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Open-source intelligence is publicly available data that can be used for investigations, often in ways different than originally planned.

For example, footage from urban security cameras can be used to study wildlife and contribute to conservation science. Even though open-source intelligence tools are occasionally used in conservation science, their origins and conceptual foundations are not well understood. In an essay in the journal Conservation Biology, researchers from the USGS and avian conservation organizations consider the history and foundations of open-source intelligence and review its applications in conservation science. The authors present examples of publicly available data, such as social media data or satellite imagery, that can be used to answer questions about environmental crime, human-wildlife interactions, and animal behavior. The essay is among the first to highlight the role of open-source intelligence for conservation science. This review could be relevant to a broad range of researchers looking to fill knowledge gaps that traditional data collection methods may not adequately capture.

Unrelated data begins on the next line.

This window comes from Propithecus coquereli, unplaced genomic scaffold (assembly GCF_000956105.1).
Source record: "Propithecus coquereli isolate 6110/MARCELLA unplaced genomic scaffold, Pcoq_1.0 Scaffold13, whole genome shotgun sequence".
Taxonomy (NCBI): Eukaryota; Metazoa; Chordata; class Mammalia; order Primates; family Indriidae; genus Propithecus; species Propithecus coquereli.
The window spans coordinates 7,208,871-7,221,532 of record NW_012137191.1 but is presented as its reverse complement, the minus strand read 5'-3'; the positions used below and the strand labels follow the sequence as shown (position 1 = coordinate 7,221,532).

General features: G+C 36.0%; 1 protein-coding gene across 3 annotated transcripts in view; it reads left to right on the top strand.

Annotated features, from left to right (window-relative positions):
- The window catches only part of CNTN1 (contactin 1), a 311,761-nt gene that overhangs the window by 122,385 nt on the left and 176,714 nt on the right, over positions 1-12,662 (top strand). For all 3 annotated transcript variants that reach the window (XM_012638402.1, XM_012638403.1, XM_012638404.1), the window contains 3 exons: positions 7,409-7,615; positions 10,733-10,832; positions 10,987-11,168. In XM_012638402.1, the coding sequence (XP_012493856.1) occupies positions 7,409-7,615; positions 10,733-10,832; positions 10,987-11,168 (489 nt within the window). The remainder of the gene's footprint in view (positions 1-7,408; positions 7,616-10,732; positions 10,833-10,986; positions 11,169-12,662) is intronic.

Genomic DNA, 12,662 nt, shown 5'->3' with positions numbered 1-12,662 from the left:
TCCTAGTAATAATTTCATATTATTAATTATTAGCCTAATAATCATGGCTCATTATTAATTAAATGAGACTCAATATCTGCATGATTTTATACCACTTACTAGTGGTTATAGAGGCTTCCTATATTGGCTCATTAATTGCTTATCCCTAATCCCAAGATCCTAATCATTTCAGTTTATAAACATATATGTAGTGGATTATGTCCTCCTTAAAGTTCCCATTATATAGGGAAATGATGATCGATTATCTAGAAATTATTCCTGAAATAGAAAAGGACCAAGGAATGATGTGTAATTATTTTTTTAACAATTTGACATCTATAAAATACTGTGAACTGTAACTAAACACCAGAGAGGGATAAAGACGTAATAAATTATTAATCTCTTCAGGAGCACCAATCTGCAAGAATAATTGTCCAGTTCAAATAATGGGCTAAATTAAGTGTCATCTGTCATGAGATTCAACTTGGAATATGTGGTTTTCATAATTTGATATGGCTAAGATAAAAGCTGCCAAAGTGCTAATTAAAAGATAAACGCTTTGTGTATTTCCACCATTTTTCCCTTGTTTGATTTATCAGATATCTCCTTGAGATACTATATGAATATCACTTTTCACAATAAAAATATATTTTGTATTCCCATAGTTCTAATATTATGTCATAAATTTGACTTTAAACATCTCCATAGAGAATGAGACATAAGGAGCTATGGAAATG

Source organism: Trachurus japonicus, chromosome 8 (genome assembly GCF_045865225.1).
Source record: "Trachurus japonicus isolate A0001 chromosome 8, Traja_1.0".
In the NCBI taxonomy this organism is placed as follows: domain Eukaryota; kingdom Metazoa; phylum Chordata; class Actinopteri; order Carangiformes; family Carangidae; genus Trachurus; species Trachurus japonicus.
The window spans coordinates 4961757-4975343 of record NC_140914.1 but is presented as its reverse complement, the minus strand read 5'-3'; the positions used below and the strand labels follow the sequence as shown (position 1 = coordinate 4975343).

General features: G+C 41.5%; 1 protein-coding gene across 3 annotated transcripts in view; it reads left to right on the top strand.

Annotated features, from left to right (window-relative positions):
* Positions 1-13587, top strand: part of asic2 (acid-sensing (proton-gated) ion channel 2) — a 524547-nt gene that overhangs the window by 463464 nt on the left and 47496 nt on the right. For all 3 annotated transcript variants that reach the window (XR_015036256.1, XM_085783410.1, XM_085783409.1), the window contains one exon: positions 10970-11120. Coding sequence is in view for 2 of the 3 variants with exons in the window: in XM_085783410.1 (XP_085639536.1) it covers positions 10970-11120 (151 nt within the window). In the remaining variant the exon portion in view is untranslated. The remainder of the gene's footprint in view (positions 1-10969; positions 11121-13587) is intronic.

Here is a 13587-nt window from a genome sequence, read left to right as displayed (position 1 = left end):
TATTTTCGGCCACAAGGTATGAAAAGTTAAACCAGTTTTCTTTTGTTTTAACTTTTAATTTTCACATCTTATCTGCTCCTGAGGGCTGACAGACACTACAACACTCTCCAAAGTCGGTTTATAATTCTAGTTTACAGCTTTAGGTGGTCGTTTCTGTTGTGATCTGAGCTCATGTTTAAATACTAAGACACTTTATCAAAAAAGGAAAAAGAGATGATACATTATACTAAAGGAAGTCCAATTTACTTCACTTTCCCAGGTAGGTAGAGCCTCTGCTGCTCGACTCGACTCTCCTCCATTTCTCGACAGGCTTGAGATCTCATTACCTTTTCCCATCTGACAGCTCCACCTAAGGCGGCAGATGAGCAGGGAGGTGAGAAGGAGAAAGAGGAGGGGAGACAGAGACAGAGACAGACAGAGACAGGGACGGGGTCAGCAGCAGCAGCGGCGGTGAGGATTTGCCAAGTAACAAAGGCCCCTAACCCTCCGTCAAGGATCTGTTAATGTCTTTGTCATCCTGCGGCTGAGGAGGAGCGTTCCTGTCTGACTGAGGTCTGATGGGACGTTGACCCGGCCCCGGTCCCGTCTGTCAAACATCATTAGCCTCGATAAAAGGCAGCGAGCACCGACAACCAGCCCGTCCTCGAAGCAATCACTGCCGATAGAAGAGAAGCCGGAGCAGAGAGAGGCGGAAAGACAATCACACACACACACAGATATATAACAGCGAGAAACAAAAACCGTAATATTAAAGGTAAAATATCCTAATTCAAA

Katzner, T.E., Thomason, E.C., Huhmann, K., Conkling, T.J., Concepcion, C.B., Slabe, V.A., and Poessel, S.A., 2022, Open-Source Intelligence for Conservation Biology: Conservation Biology.